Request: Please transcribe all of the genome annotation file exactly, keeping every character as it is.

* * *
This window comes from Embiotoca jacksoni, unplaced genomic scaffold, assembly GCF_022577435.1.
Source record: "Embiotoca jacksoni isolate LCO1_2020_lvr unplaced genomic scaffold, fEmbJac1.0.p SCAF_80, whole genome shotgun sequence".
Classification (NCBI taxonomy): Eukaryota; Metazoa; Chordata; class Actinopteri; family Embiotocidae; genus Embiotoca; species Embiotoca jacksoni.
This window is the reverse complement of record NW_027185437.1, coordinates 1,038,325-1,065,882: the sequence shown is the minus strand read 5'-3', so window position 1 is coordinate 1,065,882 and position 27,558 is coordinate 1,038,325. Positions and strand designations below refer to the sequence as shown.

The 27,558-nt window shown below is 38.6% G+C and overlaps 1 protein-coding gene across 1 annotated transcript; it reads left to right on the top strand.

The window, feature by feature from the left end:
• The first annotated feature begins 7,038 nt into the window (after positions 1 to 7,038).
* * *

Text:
This window comes from Embiotoca jacksoni, unplaced genomic scaffold, assembly GCF_022577435.1.
Source record: "Embiotoca jacksoni isolate LCO1_2020_lvr unplaced genomic scaffold, fEmbJac1.0.p SCAF_80, whole genome shotgun sequence".
Classification (NCBI taxonomy): Eukaryota; Metazoa; Chordata; class Actinopteri; family Embiotocidae; genus Embiotoca; species Embiotoca jacksoni.
This window is the reverse complement of record NW_027185437.1, coordinates 1,038,325-1,065,882: the sequence shown is the minus strand read 5'-3', so window position 1 is coordinate 1,065,882 and position 27,558 is coordinate 1,038,325. Positions and strand designations below refer to the sequence as shown.

The 27,558-nt window shown below is 38.6% G+C and overlaps 1 protein-coding gene across 1 annotated transcript; it reads left to right on the top strand.

The window, feature by feature from the left end:
• The first annotated feature begins 7,038 nt into the window (after positions 1 to 7,038).